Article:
Initially, L. J. Hurst worked in the backrooms of the media industry. He now divides his time between work for an international scientific publisher and a rather more British independent bookseller. In years past he was a regular attendee at the Shots on the Page Festivals from whence Shots Mag sprung
With a serial killer you know what you are going to get. At least in Mark Sennen's third DI Charlotte Savage you cannot say that the bodies pile up: that is because they are found in a pit. And once your science officers have removed the corpses to the pathologist's laboratory you do not expect to find more. “That corpse you planted last year – has it begun to sprout?” is not a question usually answered positively. Charlotte Savage's life, though, is not normal, much as she would like it be.
Running through the series is the torment in her life: the loss of her daughter in a hit and run accident which the Devon and Cornwall force have been unable to solve, and which Savage feels obliged to continue investigating using less official methods. She has no solution when Cut Dead finally comes to a dead stop, but Mark Sennen has written recently that he has a new three book contract so there is a good chance her search will continue to arc.
In the meantime what do you get? A serial killer who kidnaps and murders his victims, one a year on midsummer's day, leaving a birthday cake in their place; who seems to have stopped for several years but has now begun again; a force that is overworked and in surroundings that stretch from the city of Plymouth into the white spoil tips of the Cornish interior via remote farms where other crimes are under surveillance in the bleak but wet midwinter, and petty politics, dry-witted pathologists, and half-crazed criminal profilers, with different officers having their own favourites to help stir the mix. Only mentioned in passing here, I imagine that struggles between the Chief Constable and the new Police and Crime Commissioner will in future ensure that Savage is put through the blender.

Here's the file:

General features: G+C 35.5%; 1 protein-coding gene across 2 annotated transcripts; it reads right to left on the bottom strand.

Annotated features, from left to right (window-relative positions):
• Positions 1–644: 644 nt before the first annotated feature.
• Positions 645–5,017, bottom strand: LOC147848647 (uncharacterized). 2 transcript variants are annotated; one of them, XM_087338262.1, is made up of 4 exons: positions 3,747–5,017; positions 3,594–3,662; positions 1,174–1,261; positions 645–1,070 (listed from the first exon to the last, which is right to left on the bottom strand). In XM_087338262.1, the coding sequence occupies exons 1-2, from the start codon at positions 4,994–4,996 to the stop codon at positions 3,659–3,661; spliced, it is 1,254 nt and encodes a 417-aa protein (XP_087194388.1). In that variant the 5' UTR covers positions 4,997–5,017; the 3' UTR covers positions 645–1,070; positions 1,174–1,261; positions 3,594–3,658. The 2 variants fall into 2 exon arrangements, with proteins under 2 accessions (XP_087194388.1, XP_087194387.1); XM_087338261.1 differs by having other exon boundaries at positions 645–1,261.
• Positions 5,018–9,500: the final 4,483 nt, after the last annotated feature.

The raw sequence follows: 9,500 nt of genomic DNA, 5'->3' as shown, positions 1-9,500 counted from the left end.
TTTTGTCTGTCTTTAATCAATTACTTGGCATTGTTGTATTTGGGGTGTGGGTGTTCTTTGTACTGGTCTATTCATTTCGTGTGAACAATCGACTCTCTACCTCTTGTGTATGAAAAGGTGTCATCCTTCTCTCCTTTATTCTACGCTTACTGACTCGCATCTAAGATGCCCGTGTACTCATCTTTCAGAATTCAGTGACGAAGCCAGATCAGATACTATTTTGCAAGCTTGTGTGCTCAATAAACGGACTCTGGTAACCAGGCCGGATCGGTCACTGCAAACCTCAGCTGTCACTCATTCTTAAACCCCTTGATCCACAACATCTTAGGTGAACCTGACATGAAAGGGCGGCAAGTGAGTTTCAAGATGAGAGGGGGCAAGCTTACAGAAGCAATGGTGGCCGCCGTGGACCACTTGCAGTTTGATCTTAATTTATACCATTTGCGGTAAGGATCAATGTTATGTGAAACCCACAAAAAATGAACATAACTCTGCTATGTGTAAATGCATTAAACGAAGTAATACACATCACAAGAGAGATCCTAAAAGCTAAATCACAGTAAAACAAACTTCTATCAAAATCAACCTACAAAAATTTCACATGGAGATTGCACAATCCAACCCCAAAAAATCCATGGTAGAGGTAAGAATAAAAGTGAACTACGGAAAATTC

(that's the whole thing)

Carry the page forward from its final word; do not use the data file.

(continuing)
Underneath everything this is a detective story with clues, but Mark Sennen's remote gaze, his listing of the many officers in the investigation, the inability of most of them to work together, and Charlotte Savage's unintellectual nature mean that confusion allows crime to re-occur. Savage is a protagonist rather than a detective heroine, but many police forces may suffer that handicap. Similarly, in another echo of reality, Cut Dead has a terrific sub-plot as the police – almost unintentionally through their reliance on their instincts instead of the facts – try to stitch up an early suspect while we readers know something must be wrong and this waste ofpolice time is allowing the criminal to continue to live free.
The central clue also occurs in Christopher Priest's The Prestige. Unfortunately, according to the BBC World Service, a breakthrough announced in January 2014 means that the scientific test which allows a suspect to be written off has become 100% efficient. Priest's novel was intentionally historical, grab Cut Dead before its plot becomes obsolete.